Last updated: October 17, 2022.
In January 2020, both Microsoft and Google released what they referred to as ‘maturity’ models for MLOps. These outlined a series of levels that described the full spectrum of practices among organizations training and deploying machine learning models. A little later that same year, Google released an ‘AI Adoption Framework’ that tackled similar ground from a different angle. They offered their take on how to go from worst practices to best practices in terms of MLOps.
These frameworks are commonly referred to when thinking through how an organization is approaching machine learning workflows, so it’s worth being aware of what these models propose as well as whether there are other options for assessing your own practices.
Microsoft’s model is the most fine-grained in terms of how it distinguishes progress through the levels. It outlines five separate levels (starting at zero) that can be used to understand the extent of MLOps adoption and maturity in an organization.
Google’s level 0 corresponds to that of Microsoft, where everything is manual and there is no automation anywhere. Not only are processes script-driven and manual, but the teams involved in working no the various parts of developing or deploying a model are siloed from each other. After models are ‘deployed’, there is no way of checking how that model is doing or using some kind of feedback loop to catch errors or to roll back if needed.
At this point, the frameworks start to diverge somewhat. Microsoft’s level 1 (“DevOps, but no MLOps”) describes the beginnings of automation, where releases are still “painful” but builds and tests are automated and there is some limited feedback introduced. The next level is where the training process is automated — with the environment (data, infrastructure, code) versioned and reproducible — making releases of models manual but less painful than before. Some centralized tracking of model performance has also started be introduced at this point.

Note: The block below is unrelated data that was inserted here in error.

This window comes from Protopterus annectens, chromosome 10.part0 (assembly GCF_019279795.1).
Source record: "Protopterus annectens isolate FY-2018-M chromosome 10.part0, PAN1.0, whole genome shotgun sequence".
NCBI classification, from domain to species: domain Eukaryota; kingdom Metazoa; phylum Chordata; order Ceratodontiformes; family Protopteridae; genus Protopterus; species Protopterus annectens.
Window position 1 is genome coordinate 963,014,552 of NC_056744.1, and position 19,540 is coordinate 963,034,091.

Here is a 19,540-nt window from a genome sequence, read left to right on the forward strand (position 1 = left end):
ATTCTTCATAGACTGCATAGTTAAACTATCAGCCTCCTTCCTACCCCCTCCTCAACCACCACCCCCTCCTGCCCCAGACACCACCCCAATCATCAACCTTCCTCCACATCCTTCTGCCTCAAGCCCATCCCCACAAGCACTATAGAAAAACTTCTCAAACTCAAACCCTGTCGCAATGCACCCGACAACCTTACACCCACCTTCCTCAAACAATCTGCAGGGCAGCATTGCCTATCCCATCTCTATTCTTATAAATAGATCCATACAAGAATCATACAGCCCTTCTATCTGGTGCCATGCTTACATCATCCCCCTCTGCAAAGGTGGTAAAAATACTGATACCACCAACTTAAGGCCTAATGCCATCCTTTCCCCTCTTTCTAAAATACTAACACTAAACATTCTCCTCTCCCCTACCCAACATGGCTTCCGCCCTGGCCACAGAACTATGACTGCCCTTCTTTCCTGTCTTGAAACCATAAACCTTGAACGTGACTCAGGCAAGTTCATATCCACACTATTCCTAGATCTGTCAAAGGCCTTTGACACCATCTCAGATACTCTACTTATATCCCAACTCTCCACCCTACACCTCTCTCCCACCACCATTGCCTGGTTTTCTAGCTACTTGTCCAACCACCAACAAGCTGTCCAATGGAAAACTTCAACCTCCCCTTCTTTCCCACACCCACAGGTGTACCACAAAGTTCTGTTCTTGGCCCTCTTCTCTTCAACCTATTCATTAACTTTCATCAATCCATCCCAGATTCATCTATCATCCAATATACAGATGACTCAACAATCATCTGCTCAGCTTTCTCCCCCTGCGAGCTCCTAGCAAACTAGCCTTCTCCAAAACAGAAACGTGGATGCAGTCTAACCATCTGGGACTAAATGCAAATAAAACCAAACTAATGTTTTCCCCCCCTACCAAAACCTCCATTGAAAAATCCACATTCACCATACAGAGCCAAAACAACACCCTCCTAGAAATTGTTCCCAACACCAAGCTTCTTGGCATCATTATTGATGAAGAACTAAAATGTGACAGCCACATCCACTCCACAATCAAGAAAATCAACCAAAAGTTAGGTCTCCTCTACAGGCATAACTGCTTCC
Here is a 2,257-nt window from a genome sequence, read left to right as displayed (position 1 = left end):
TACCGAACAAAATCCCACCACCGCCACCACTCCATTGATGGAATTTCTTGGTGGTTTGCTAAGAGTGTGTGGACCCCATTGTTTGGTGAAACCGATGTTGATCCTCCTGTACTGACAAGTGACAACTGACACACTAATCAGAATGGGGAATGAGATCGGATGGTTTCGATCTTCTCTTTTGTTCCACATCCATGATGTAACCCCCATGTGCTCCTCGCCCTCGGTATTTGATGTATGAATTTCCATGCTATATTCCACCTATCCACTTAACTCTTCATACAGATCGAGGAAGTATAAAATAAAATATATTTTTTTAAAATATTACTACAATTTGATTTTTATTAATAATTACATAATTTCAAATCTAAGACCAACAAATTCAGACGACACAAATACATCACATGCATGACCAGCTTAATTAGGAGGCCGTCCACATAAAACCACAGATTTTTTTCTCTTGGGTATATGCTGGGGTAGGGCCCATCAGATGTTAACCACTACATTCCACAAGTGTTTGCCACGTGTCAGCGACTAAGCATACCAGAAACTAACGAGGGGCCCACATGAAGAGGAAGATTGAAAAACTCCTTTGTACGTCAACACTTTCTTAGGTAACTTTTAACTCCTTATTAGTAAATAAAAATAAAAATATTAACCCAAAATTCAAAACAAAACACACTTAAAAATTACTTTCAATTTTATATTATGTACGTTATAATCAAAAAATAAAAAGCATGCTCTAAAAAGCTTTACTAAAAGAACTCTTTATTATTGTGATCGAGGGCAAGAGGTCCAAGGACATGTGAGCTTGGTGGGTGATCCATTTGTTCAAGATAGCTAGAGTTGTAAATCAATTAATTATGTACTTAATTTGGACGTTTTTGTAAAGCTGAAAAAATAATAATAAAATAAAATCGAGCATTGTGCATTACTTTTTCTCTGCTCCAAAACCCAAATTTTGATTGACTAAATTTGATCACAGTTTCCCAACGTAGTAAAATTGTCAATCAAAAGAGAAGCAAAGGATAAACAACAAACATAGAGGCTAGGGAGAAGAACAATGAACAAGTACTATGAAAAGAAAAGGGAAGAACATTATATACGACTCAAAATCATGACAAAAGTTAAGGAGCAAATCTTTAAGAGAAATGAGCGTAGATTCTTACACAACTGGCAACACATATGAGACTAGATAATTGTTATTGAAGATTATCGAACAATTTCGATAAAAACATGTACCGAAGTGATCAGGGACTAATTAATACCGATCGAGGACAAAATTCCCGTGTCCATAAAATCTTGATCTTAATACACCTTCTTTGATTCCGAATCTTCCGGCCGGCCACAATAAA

Level 3 focuses on the automation of model deployment, including A/B (and more complex) testing of models as well as full lineage and traceability of models. The overall environments (from training to test to production) are all fully managed and automated.
Level 4 is the final stage where everything is fully automated, allowing for easy monitoring and where improvements or errors are handled without the need for manual intervention.
Google’s assessment of ‘maturity’ in MLOps also relates to automation.